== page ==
Lots and lots of security news today, I will be detailing the SiteAdvisor report in more detail later.
Group rips Microsoft over Internet user profiling research Microsoft Corp. research on Internet user profiling could lead to tools that help repressive regimes identify anonymous dissidents, the Reporters Without Borders advocacy group warned last Friday. In a paper presented at the International World Wide Web Conference last month in Calgary, Canada, four researchers at Microsoft’s Beijing-based lab laid out work that predicted the age and gender ( PDF format) of unknown Web users based on the sites they visited. Their new algorithms correctly guessed the gender of a Web surfer 80% of the time, and his or her age 60% of the time.
The State of Search Engine Safety We find that AOL returns the safest search results, while Yahoo! returns the greatest percentage of risky results. Since May 2006, search engine results have become safer, primarily due to improved safety of sponsored results on Google, AOL, and Ask. Despite this improvement, dangerous sites are found in search results of all of the top five search engines, and sponsored results continue to be significantly less safe than search engines? organic results.
Online tunes are more risky than Web porn More data from the SiteAdvisor article. About 9% of adult sites produce spyware, adware or spam, compared with 19% of digital music sites found in a study by McAfee.
McAfee Reports Drop in Malicious Search Results Article from PCMag that talks about the drop in malware when compared to the previous years SiteAdvisor article.
Google As Terror Tool? Terrorists use Google Earth instead of their own video.
Microsoft unveils integrated security Microsoft shared details of its long-term security product strategy as part of its ongoing TechEd 2007 training conference on June 4, lifting the lid on plans to deliver an integrated suite of its software by mid-2009.
Gaping holes exposed in fully-patched IE 7, Firefox Polish hacker Michal Zalewski has ratcheted up his ongoing assault on Web browser security models, releasing details on serious flaws in fully patched versions of IE 6, IE 7 and Firefox 2.0.
Are screensavers really a problem? Asks a siteadvisor blog entry, and according to their results, they are, big time.
We counted 318 children?s television programs currently airing on English language networks in the United States. We decided to search for screensavers for each of these shows to see how risky it is to put a Rugrat, a Powerpuff Girl or a Flintstone on a desktop.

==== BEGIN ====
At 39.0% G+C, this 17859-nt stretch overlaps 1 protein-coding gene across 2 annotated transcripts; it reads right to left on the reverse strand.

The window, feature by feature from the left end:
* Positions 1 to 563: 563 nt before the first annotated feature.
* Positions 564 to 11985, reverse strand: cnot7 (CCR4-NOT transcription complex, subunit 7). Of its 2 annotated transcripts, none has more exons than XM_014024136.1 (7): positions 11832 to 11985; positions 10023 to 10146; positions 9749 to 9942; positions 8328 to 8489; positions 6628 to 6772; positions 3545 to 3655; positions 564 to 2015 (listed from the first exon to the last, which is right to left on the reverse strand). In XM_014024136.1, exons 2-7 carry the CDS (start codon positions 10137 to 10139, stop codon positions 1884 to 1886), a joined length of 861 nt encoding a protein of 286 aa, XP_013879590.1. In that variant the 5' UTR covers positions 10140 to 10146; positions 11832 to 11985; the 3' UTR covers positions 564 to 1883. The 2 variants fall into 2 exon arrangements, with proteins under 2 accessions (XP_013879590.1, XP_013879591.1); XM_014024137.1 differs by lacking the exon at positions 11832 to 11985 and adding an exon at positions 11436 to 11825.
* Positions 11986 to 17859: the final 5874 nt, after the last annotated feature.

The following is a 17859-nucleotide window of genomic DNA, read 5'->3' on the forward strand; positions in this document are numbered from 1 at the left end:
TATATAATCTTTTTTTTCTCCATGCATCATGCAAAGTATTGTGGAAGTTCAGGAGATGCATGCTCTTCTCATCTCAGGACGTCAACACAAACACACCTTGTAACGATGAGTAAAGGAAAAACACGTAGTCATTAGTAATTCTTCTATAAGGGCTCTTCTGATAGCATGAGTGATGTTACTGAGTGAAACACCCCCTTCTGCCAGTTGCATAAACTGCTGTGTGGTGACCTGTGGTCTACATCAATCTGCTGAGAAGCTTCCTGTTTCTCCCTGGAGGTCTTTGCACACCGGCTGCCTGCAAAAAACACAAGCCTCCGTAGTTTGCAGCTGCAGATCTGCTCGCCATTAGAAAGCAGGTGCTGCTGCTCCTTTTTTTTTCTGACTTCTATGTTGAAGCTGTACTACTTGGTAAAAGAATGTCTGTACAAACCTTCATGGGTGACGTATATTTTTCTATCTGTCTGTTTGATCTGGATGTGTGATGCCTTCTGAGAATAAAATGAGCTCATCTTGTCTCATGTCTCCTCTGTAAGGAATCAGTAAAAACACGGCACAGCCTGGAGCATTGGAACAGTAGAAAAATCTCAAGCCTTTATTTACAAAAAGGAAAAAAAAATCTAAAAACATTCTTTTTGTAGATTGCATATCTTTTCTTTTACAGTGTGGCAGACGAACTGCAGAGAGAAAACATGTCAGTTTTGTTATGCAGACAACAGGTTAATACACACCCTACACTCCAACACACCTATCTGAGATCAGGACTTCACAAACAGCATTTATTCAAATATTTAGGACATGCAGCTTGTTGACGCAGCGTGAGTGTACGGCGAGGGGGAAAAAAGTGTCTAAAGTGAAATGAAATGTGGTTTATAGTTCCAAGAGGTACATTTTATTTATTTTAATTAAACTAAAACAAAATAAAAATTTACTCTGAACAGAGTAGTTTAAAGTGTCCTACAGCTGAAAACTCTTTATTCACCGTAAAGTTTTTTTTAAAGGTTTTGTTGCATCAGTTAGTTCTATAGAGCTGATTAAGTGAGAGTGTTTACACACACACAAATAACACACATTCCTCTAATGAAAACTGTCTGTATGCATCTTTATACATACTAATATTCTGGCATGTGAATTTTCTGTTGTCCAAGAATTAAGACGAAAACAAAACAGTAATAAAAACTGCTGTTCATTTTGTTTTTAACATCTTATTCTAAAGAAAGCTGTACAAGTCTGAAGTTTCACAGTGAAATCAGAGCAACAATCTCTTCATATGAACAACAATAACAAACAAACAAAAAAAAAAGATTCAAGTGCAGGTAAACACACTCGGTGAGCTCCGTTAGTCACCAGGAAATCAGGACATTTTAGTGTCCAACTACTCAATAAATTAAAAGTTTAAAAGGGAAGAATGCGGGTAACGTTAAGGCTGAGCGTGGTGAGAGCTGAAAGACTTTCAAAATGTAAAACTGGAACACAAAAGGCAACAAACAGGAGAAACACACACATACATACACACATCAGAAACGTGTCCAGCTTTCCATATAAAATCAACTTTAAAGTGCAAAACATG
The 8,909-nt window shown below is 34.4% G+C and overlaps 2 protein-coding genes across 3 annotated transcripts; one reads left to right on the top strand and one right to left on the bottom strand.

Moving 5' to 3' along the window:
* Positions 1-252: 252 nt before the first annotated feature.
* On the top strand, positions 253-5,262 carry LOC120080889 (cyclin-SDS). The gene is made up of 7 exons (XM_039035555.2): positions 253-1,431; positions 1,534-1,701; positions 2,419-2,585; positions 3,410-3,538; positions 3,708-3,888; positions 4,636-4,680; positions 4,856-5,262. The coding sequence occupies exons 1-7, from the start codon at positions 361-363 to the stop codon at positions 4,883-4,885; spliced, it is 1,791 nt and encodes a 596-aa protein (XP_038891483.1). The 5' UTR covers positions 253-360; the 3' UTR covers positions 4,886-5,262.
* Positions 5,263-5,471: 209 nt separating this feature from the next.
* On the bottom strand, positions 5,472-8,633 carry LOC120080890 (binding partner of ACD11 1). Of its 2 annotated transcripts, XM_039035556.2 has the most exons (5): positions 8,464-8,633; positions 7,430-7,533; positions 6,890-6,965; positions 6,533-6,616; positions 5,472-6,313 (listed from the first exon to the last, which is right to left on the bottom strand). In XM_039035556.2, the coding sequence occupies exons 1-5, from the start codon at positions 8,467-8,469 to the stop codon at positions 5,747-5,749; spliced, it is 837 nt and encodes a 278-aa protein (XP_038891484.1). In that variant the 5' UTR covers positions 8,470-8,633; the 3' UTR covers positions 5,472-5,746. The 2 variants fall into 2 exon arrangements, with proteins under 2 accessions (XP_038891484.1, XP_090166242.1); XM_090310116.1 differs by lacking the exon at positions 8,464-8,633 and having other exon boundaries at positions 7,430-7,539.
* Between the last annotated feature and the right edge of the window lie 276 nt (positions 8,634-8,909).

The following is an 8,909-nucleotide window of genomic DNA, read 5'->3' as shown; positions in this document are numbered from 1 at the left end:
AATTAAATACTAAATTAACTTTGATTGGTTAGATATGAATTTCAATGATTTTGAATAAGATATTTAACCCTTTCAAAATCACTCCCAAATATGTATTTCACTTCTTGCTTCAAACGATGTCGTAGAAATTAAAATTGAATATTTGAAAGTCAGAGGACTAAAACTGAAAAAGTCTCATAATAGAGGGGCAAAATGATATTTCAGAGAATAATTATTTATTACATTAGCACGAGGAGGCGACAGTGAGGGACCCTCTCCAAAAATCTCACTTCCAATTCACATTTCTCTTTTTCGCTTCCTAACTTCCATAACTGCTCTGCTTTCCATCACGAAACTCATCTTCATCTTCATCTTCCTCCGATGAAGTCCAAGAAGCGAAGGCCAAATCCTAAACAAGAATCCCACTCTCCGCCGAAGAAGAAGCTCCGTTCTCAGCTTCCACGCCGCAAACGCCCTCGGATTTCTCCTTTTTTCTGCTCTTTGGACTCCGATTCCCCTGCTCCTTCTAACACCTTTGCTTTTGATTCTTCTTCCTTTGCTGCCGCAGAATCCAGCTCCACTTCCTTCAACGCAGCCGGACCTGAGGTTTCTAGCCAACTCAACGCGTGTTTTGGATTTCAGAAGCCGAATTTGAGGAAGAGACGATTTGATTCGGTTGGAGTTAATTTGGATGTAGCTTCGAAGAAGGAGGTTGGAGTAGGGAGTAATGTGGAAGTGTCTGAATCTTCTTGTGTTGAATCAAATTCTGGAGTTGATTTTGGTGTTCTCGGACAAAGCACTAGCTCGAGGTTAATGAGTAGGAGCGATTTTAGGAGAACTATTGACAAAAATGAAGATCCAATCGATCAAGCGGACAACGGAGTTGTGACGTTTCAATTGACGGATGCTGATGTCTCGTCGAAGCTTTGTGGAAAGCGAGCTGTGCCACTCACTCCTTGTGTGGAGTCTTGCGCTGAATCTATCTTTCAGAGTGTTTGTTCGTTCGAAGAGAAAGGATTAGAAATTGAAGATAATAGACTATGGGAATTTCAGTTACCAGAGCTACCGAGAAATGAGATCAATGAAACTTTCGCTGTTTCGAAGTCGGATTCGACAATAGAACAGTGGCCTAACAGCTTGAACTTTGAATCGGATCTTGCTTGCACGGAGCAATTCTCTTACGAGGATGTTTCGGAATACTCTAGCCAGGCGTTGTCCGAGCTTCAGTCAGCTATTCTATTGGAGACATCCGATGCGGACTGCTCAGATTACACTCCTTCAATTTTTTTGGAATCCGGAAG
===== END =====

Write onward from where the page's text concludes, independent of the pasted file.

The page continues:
Each of the three aforementioned programs all returned 50% or more risky sites on Google’s first page of search results. And that’s just the tip of the iceberg. A staggering 85% of all kids TV show screensavers searches returned at least one dangerous site on the first page. 20% of all shows returned search results where half or more of the sites were risky. A child or parent who searches for a Gilmore Girl or Kenny the Shark screensaver and clicks randomly on the results has a 60% chance of landing at a risky site.
The Power Rangers were number one with 81.8% of sites in the results leading to sites with red links and yellow links.
Some adults may take the time to learn about these programs. But children are especially vulnerable to blindly clicking yes at each prompt & then the family PC is infected with adware and worse.
And thats how lots of adware gets on pcs at home, kids don;t know any better and blindly click yes to prompts that pop up, just because they want whatever they were searching for.
This article references an article that I wrote at Realtechnews.com called Warner Bros Partners with 180Solutions, that I followed up at Revenews.com called More on WarnerBros and 180Solutions. One of these years, we may be able to get rid of adware and spyware, if more merchants, like WarnerBros, will end their relationship with them.
SiteAdvisor’s latest blog entry is about movies and actresses and just exactly which searches are the most dangerous.
Steven Spielberg accidentally invented the “summer blockbuster” in 1975 when Jaws unexpectedly grossed over $100 million within the first month of its release. Since then, the major movie studios have increasingly relied on the summer season to release their biggest, and they hope, their most profitable films.
As consumers flock to the Web to learn more about this summer’s “event” movies, we decided to see if the scammers and spammers had followed. So, do any of this summer’s biggest names contain any hidden computer dangers? We searched Google for the titles of 37 summer ’06 blockbusters plus the word “screensaver” and calculated the percentage of risky site links returned on the first page of search results. We also performed similar screensaver searches for 48 of these films’ leading actors.
And the Winner is: Miami Vice is number one with a bullet to your head. I assume it is because of the top searches, most are for wallpapers and screensavers. Number one for actors and actresses? Uma Thurman, probably for the same reasons, screensavers, pictures, etc. Check out the whole blog, here.